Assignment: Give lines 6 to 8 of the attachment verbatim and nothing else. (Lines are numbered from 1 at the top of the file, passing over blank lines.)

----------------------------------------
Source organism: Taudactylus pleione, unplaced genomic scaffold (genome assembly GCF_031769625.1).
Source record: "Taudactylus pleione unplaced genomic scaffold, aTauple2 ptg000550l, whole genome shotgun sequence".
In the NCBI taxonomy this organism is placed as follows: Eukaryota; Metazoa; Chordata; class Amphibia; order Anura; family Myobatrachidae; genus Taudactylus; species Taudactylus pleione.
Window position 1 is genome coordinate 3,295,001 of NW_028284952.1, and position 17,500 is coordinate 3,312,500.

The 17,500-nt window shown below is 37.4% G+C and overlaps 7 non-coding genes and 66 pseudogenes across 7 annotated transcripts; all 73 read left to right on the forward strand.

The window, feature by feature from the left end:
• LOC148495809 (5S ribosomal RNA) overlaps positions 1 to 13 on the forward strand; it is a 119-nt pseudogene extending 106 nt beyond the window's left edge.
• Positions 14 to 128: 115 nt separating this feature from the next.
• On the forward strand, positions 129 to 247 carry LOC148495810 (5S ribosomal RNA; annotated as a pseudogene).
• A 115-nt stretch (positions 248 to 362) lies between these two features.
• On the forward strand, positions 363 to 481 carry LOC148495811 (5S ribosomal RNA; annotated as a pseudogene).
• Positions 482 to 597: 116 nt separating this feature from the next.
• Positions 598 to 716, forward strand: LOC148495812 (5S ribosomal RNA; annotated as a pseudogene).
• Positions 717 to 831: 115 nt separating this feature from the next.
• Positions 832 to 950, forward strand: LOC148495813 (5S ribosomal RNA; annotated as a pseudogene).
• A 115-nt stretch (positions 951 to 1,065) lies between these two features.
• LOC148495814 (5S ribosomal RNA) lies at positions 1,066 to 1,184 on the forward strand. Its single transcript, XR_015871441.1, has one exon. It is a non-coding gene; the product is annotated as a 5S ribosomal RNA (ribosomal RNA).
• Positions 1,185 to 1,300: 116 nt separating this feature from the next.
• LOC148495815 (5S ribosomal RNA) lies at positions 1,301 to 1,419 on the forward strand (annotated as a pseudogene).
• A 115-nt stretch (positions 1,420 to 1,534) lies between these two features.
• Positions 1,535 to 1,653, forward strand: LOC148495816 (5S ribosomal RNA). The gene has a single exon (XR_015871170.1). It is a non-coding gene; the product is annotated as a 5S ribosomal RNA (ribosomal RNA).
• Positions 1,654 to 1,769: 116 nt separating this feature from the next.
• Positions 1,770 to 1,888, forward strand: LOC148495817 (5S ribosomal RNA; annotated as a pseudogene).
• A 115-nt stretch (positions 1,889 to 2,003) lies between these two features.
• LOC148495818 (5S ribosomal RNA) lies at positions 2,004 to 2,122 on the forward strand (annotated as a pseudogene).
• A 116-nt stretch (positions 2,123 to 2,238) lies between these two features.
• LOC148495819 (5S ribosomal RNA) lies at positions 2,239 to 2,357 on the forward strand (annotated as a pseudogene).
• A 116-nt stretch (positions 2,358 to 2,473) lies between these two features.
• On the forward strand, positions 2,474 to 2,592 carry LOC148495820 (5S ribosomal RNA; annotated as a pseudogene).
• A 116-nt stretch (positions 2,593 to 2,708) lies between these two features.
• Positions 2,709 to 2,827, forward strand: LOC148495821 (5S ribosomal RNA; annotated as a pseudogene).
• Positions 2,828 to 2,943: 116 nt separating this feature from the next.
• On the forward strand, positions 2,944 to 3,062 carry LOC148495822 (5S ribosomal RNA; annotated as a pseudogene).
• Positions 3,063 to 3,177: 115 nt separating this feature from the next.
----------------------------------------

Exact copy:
The window, feature by feature from the left end:
• LOC148495809 (5S ribosomal RNA) overlaps positions 1 to 13 on the forward strand; it is a 119-nt pseudogene extending 106 nt beyond the window's left edge.
• Positions 14 to 128: 115 nt separating this feature from the next.